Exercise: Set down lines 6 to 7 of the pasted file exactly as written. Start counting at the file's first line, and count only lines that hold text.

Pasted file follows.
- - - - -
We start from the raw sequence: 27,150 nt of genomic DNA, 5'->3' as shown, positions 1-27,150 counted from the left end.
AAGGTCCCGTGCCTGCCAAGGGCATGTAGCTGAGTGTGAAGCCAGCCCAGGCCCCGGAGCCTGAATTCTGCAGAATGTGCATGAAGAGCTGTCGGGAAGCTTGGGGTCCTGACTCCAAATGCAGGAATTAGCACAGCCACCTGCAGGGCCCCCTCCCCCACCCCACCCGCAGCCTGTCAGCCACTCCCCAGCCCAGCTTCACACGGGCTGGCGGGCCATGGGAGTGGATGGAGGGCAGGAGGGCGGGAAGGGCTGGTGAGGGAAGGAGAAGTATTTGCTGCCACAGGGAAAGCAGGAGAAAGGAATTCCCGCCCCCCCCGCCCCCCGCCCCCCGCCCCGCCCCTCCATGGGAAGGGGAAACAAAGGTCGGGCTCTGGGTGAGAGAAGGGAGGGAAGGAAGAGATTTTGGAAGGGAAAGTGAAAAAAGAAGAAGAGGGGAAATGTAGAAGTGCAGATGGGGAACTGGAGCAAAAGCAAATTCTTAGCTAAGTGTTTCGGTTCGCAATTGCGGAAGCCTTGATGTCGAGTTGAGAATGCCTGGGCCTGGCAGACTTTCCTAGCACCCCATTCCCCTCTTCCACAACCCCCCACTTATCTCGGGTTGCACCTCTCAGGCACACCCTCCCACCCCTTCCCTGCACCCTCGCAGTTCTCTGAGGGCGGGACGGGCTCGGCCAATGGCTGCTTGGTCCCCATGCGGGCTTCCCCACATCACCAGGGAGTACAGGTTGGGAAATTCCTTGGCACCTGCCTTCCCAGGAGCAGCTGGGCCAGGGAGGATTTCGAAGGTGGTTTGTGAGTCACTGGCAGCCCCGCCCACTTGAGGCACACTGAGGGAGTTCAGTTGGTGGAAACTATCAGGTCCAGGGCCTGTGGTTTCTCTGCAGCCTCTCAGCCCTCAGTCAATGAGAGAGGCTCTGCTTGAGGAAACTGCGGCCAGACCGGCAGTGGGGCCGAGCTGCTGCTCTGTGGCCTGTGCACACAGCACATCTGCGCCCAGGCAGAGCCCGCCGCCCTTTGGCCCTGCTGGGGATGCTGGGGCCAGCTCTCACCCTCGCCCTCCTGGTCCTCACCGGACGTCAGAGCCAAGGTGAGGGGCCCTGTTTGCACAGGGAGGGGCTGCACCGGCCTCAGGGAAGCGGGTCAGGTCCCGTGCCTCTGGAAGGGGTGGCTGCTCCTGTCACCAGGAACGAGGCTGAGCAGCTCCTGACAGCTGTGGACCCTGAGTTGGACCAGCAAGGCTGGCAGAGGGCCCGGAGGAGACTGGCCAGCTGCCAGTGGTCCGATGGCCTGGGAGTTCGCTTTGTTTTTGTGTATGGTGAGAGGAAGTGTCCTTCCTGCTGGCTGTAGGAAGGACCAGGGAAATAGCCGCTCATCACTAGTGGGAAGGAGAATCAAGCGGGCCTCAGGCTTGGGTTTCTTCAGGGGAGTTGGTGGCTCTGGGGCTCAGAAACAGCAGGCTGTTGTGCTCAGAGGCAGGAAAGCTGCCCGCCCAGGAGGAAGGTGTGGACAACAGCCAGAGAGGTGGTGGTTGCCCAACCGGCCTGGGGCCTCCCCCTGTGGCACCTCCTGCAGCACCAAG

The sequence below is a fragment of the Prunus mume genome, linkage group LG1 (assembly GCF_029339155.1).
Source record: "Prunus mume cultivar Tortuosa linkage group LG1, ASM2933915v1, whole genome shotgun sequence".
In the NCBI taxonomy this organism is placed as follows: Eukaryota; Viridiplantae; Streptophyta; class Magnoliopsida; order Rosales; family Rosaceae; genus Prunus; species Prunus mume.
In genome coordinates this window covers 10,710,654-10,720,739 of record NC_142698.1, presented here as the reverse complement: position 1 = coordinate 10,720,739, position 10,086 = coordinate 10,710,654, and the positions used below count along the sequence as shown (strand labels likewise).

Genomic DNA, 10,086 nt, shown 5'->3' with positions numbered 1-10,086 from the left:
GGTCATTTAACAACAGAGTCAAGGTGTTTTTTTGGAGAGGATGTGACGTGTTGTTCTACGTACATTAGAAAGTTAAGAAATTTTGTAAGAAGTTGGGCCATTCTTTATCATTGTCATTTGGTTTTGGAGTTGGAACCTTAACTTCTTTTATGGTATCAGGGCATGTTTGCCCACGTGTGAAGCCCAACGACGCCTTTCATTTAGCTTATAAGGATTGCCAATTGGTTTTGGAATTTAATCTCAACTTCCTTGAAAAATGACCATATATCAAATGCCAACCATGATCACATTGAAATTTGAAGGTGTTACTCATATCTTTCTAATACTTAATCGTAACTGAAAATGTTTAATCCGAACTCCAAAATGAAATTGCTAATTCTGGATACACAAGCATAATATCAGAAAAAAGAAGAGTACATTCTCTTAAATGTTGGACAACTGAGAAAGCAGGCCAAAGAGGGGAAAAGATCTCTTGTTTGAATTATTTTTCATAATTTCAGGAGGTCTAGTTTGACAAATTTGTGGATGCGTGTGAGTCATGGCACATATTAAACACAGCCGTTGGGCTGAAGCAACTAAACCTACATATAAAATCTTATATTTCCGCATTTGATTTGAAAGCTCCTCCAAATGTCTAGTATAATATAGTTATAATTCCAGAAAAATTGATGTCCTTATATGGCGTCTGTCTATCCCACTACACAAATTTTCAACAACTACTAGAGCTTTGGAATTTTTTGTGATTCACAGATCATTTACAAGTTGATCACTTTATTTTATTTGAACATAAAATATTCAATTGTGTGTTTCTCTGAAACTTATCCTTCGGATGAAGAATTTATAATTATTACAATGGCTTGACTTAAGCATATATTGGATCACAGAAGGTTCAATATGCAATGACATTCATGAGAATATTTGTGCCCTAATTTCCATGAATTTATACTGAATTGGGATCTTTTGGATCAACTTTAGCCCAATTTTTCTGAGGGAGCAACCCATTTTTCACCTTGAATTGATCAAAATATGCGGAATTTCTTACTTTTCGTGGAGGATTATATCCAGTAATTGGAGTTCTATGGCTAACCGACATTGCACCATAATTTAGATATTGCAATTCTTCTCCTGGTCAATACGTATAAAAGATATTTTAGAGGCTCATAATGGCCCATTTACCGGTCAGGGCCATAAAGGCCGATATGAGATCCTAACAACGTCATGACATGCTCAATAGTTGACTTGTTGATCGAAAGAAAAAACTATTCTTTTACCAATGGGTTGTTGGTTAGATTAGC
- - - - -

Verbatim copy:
In genome coordinates this window covers 10,710,654-10,720,739 of record NC_142698.1, presented here as the reverse complement: position 1 = coordinate 10,720,739, position 10,086 = coordinate 10,710,654, and the positions used below count along the sequence as shown (strand labels likewise).

Genomic DNA, 10,086 nt, shown 5'->3' with positions numbered 1-10,086 from the left: